How Can We Support the Emotional Well-Being of Teachers?

Teachers work extremely hard to support their students not just academically, but mentally and emotionally as well – but who is supporting our teachers? What happens when teachers are drained and reach breaking point?

In this revealing talk, Sydney Jensen explores how teachers are at risk of secondary trauma (the idea that they absorb the emotional weight of their students’ experiences) and discusses how schools can support everyone’s health and wellness. Watch the 9-minute video below:

South African students face difficult situations every day. Hunger, abuse, poverty, and homelessness are just some of the situations our youth face daily. And while admin and lesson planning take up a great deal of teachers’ time, it’s the reality of these situations that go home with them.

Secondary trauma, compassion fatigue, and depression are real mental health concerns for our teachers. They need to be able to talk to someone who can offer them support, so that they can better support their students while looking after their own mental health. We recognise this need for support for police officers and nurses, but we’re sorely neglecting our teachers.

Not every school can afford to employ trained professionals for their staff, though. So what can be done?

Here are some creative ways to support teachers:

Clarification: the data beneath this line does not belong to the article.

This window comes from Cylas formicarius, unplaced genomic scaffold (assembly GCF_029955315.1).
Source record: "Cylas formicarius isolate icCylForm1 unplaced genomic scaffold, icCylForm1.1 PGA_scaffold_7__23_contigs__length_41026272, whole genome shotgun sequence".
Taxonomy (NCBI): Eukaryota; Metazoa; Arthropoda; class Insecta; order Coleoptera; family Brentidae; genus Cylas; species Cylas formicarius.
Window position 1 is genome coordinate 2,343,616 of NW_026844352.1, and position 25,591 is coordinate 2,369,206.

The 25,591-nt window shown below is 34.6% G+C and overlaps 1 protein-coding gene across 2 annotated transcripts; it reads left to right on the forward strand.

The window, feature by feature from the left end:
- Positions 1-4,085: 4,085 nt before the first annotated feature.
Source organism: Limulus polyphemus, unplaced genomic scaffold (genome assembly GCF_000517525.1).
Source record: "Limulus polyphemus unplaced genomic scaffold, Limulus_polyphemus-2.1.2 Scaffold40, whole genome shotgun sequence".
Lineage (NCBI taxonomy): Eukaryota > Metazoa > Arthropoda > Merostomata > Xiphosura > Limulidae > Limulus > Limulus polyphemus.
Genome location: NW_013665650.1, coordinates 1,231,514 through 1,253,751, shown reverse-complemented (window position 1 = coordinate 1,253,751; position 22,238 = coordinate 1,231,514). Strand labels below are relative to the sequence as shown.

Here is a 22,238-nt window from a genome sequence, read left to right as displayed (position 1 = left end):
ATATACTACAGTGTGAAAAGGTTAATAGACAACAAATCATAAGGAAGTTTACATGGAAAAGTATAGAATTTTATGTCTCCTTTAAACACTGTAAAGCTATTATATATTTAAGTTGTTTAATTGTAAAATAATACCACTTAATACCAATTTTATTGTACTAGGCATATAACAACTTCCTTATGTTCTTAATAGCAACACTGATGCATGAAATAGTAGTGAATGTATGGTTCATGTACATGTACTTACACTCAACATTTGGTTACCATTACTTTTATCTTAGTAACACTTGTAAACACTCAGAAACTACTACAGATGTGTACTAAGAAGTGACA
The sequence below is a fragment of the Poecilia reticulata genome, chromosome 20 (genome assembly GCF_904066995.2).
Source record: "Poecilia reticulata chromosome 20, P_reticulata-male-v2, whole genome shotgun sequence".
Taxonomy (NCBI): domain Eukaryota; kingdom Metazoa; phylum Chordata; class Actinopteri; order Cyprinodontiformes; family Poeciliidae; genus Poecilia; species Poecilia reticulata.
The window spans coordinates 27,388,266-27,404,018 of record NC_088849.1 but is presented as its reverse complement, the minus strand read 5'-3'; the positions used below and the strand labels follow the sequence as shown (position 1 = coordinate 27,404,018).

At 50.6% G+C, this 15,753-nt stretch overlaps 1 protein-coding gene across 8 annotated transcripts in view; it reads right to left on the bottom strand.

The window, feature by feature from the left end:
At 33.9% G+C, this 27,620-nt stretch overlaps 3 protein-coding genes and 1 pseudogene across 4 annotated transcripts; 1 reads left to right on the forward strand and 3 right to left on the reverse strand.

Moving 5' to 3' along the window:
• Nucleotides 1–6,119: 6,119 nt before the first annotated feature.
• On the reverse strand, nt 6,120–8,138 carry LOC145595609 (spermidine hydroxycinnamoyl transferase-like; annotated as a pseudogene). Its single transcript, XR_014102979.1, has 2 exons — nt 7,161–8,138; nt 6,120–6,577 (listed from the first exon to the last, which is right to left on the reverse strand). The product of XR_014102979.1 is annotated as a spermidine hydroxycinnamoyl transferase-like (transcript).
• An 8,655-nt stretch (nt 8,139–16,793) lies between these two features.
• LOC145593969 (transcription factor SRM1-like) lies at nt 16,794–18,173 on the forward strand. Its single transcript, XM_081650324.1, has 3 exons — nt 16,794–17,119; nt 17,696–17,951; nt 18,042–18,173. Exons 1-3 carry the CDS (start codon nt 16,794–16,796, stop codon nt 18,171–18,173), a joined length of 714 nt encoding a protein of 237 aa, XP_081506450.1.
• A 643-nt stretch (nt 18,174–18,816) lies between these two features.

Midweek meetup

Organise a weekly meetup with staff to discuss things that are going well, and not so well with them. Providing a space to be heard will help teachers to offload to their colleagues who no doubt experience the same heaviness. This creates a support network amongst staff.

Dual guidance counsellor

Some schools are able to employ a counsellor for students, but what about someone that can listen to both students and staff? Making the effort to employ such a person will greatly ease the stresses of students and teachers. They should also be able to check in with those closest to the affected individuals to see how they’re coping and to offer support.

Pass notes

Not between pupils and in class, though. Teachers can spend 5 minutes a day (or week) writing a note to a fellow staff member offering support and encouragement. Often, simply telling someone that you recognise what they’re going through and what they’re doing for others is a great help.

Teachers have it tough, and in times of need we need to be able to come together as a community and support each other.

Subscribe to our newsletter.

Our weekly mailer highlights all the best teaching resources (from original teacher-made lesson plans, worksheets, videos, assessments, and workbooks, to interactive lesson materials and more). We also send a monthly round-up of our most popular Teacha!/Onnies Online articles, providing you with ideas, tips, and inspiration.